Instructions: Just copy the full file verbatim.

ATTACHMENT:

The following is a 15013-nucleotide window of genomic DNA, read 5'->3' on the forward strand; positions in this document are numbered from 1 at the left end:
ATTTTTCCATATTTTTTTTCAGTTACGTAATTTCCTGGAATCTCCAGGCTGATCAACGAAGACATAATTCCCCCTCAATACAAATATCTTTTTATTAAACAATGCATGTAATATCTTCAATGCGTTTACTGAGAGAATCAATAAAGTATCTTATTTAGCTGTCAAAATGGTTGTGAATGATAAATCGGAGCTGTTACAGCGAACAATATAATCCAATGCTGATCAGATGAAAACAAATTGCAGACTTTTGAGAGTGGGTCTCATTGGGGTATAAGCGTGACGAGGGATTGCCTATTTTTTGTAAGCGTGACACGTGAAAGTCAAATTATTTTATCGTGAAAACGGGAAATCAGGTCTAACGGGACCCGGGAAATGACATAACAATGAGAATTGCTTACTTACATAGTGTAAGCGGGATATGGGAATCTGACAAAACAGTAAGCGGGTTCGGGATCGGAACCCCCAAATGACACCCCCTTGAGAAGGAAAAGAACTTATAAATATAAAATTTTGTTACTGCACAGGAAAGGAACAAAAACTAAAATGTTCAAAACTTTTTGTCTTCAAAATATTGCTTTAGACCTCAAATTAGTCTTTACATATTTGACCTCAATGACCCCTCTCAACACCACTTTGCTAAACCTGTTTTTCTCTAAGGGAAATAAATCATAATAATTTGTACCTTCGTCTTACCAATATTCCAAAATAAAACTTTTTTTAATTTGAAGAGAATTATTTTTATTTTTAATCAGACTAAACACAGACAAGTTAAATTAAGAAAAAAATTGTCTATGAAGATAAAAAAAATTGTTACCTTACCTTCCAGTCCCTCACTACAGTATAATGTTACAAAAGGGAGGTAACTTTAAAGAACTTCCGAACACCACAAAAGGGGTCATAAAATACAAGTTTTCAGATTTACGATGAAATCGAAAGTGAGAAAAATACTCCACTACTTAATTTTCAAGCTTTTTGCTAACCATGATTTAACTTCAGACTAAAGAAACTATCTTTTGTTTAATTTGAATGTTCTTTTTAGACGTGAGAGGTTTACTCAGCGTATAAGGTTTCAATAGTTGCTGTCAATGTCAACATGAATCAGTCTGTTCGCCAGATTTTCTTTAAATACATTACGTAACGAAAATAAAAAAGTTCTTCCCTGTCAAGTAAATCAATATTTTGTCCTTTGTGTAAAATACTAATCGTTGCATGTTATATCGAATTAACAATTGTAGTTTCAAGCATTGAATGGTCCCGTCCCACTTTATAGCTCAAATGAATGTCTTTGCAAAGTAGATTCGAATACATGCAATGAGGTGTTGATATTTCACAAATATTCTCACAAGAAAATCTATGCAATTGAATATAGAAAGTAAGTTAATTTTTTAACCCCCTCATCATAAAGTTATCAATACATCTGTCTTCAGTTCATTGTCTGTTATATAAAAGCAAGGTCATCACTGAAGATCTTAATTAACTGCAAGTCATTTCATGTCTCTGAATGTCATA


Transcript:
The following is a 15013-nucleotide window of genomic DNA, read 5'->3' on the forward strand; positions in this document are numbered from 1 at the left end:
ATTTTTCCATATTTTTTTTCAGTTACGTAATTTCCTGGAATCTCCAGGCTGATCAACGAAGACATAATTCCCCCTCAATACAAATATCTTTTTATTAAACAATGCATGTAATATCTTCAATGCGTTTACTGAGAGAATCAATAAAGTATCTTATTTAGCTGTCAAAATGGTTGTGAATGATAAATCGGAGCTGTTACAGCGAACAATATAATCCAATGCTGATCAGATGAAAACAAATTGCAGACTTTTGAGAGTGGGTCTCATTGGGGTATAAGCGTGACGAGGGATTGCCTATTTTTTGTAAGCGTGACACGTGAAAGTCAAATTATTTTATCGTGAAAACGGGAAATCAGGTCTAACGGGACCCGGGAAATGACATAACAATGAGAATTGCTTACTTACATAGTGTAAGCGGGATATGGGAATCTGACAAAACAGTAAGCGGGTTCGGGATCGGAACCCCCAAATGACACCCCCTTGAGAAGGAAAAGAACTTATAAATATAAAATTTTGTTACTGCACAGGAAAGGAACAAAAACTAAAATGTTCAAAACTTTTTGTCTTCAAAATATTGCTTTAGACCTCAAATTAGTCTTTACATATTTGACCTCAATGACCCCTCTCAACACCACTTTGCTAAACCTGTTTTTCTCTAAGGGAAATAAATCATAATAATTTGTACCTTCGTCTTACCAATATTCCAAAATAAAACTTTTTTTAATTTGAAGAGAATTATTTTTATTTTTAATCAGACTAAACACAGACAAGTTAAATTAAGAAAAAAATTGTCTATGAAGATAAAAAAAATTGTTACCTTACCTTCCAGTCCCTCACTACAGTATAATGTTACAAAAGGGAGGTAACTTTAAAGAACTTCCGAACACCACAAAAGGGGTCATAAAATACAAGTTTTCAGATTTACGATGAAATCGAAAGTGAGAAAAATACTCCACTACTTAATTTTCAAGCTTTTTGCTAACCATGATTTAACTTCAGACTAAAGAAACTATCTTTTGTTTAATTTGAATGTTCTTTTTAGACGTGAGAGGTTTACTCAGCGTATAAGGTTTCAATAGTTGCTGTCAATGTCAACATGAATCAGTCTGTTCGCCAGATTTTCTTTAAATACATTACGTAACGAAAATAAAAAAGTTCTTCCCTGTCAAGTAAATCAATATTTTGTCCTTTGTGTAAAATACTAATCGTTGCATGTTATATCGAATTAACAATTGTAGTTTCAAGCATTGAATGGTCCCGTCCCACTTTATAGCTCAAATGAATGTCTTTGCAAAGTAGATTCGAATACATGCAATGAGGTGTTGATATTTCACAAATATTCTCACAAGAAAATCTATGCAATTGAATATAGAAAGTAAGTTAATTTTTTAACCCCCTCATCATAAAGTTATCAATACATCTGTCTTCAGTTCATTGTCTGTTATATAAAAGCAAGGTCATCACTGAAGATCTTAATTAACTGCAAGTCATTTCATGTCTCTGAATGTCATA